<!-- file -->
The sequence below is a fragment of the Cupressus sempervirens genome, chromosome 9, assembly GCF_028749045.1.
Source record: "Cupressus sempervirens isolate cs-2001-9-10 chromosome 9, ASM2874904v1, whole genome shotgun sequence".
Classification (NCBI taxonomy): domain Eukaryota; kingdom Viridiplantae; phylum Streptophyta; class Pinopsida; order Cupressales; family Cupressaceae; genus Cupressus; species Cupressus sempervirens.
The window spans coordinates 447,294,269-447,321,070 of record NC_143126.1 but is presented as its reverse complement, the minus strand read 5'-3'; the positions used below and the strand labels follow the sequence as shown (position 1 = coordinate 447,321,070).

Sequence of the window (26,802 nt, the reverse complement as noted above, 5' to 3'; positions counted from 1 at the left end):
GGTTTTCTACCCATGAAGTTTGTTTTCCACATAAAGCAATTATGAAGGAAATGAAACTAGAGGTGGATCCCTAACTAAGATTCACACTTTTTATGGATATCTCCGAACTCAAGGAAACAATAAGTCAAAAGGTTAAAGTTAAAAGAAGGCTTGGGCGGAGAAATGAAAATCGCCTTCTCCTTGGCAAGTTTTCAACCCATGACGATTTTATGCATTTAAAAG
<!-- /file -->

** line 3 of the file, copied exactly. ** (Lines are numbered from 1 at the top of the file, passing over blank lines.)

Classification (NCBI taxonomy): domain Eukaryota; kingdom Viridiplantae; phylum Streptophyta; class Pinopsida; order Cupressales; family Cupressaceae; genus Cupressus; species Cupressus sempervirens.